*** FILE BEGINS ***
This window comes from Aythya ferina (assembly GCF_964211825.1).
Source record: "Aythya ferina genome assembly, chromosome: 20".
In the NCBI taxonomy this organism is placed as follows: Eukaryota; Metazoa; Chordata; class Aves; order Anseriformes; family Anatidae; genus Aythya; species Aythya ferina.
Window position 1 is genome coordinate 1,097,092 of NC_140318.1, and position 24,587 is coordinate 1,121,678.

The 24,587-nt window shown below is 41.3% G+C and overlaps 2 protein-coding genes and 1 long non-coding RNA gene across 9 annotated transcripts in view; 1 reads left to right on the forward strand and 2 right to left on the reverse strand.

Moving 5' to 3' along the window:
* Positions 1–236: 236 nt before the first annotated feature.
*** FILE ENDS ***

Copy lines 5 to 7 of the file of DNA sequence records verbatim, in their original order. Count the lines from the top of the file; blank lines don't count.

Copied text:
The 24,587-nt window shown below is 41.3% G+C and overlaps 2 protein-coding genes and 1 long non-coding RNA gene across 9 annotated transcripts in view; 1 reads left to right on the forward strand and 2 right to left on the reverse strand.

Moving 5' to 3' along the window:
* Positions 1–236: 236 nt before the first annotated feature.